While Electronic Arts continues to look at the Nintendo Switch in disdain regarding new titles (most likely because a system that people mostly play offline is not as attractive to them due to their microtransation focused business model – but I digress), at least Lucasfilm itself has not written the system off entirely. For the first time since the system’s debut (not counting Star Wars Pinball of course), a Star Wars game is coming to the Nintendo Switch, and it will be coming sooner than you may think.
In Wednesday’s Nintendo Direct (an online presentation that the company uses to showcase their content and future titles about once a quarter), it was announced that the classic Star Wars: Jedi Knight II: Jedi Outcast and its sequel, Jedi Academy, were being re-released on the Nintendo Switch and the PS4. So Playstation fans have plenty of reason to be excited as well, but it’s surely the Nintendo gamers that will probably be rejoicing the loudest, given that they have yet to play a proper Star Wars title on the system.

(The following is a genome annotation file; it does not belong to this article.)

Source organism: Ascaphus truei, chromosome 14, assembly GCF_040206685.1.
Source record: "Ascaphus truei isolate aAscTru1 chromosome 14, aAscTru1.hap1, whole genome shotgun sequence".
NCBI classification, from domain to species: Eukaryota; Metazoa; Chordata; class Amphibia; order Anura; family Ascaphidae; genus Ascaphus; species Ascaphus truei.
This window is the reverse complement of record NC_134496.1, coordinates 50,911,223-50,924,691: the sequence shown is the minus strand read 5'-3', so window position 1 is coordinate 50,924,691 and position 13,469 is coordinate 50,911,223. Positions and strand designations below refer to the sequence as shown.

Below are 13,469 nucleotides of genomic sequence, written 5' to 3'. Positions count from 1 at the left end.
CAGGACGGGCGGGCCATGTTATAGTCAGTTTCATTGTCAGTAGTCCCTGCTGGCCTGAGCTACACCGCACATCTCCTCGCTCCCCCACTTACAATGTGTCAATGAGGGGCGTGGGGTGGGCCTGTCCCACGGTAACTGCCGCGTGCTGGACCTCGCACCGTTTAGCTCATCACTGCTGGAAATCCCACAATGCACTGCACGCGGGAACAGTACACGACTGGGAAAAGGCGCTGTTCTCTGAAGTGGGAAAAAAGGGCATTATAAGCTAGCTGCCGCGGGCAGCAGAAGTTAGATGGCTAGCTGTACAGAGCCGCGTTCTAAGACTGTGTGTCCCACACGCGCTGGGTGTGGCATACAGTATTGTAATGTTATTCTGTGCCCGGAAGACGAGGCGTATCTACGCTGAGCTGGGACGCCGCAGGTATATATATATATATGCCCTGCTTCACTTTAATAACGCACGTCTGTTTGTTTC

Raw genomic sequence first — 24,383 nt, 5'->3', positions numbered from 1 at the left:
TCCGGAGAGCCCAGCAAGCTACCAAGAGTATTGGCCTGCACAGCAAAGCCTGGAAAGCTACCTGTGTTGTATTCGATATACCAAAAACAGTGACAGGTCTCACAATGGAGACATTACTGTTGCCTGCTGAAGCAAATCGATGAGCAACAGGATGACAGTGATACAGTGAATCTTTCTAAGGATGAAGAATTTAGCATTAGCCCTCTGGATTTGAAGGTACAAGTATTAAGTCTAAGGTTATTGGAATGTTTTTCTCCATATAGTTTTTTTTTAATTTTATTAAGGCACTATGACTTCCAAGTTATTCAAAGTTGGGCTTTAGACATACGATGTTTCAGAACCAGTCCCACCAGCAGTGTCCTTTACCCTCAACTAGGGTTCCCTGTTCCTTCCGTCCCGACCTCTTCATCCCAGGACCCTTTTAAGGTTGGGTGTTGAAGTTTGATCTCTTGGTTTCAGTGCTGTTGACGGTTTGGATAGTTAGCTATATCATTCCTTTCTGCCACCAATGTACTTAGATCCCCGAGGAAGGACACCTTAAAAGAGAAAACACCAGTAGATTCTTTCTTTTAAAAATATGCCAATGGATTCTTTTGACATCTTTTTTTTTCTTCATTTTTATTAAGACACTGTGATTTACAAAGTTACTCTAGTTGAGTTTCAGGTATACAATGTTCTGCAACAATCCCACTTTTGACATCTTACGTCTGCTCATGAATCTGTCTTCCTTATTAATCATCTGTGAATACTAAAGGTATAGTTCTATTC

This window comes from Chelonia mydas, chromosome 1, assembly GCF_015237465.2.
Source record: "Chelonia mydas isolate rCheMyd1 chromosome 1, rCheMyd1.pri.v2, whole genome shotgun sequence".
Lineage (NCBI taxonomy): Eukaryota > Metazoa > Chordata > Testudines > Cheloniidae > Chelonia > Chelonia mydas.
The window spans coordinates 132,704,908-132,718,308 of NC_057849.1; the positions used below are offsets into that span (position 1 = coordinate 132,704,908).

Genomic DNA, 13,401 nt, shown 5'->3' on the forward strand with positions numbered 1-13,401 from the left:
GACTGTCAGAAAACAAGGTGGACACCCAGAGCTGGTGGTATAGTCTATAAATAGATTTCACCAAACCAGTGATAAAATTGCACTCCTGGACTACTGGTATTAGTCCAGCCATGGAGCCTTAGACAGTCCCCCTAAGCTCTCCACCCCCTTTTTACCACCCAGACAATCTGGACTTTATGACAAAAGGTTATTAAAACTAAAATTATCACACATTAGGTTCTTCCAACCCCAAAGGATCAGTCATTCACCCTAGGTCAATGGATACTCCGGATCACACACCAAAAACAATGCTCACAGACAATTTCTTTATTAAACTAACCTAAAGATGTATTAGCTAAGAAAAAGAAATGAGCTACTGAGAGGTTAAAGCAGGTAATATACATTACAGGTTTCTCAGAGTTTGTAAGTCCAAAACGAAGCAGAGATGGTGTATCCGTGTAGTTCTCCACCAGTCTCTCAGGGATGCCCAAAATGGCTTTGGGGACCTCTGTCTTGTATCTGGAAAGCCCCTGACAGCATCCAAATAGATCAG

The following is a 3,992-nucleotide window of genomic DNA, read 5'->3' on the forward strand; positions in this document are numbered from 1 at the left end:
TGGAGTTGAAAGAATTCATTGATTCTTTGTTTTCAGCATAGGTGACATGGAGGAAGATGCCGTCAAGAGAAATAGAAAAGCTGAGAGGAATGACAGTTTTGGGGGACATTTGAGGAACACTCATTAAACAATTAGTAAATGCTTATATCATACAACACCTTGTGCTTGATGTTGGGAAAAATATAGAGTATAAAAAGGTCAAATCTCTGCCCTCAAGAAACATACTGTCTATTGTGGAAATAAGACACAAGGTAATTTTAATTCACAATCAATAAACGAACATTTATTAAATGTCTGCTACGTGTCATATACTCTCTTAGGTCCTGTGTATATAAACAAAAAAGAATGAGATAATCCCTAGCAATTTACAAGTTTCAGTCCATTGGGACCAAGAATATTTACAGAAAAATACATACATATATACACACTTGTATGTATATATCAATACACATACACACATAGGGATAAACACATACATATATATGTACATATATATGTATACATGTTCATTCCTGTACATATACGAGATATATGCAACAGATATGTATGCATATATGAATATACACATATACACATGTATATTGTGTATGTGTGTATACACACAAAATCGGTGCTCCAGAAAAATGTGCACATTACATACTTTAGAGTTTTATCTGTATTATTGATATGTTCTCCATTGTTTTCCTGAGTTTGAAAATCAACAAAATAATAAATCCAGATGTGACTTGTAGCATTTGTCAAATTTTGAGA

The re-release is being developed by Aspyr Media, and Elizabeth Howard, the company’s vice president of publishing had this to say concerning the upcoming games:
“Delivering classic Star Wars games to modern consoles, with the experience maximized to take advantage of the latest controls and features, is a responsibility we take very seriously. We can’t wait to see fans reactions.”
This announcement was a surprise to be sure, but a welcome one. Jedi Outcast will be released on Sept. 24, and Jedi Academy will follow in early 2020, including multiplayer battles. The Switch versions of both titles will support motion-controlled aiming with the Joy-Cons.
If you’re unfamiliar with the game, Jedi Outcast is an action-adventure game that puts you in the shoes of Kyle Katarn (the guy who stole the Death Star plans in the non-canon Legends continuity) and puts you up against Imperial forces using a range of weapons that keep the game feeling fresh throughout. But the beauty of the game lies in its implementation of lightsaber combat and Force powers. Quite simply, these are two of the best Star Wars games ever made. Sadly, multiplayer won’t be available for the first game, but if you’ve never played the campaign or you’d like to revisit it, you’ll get the opportunity in a few short weeks.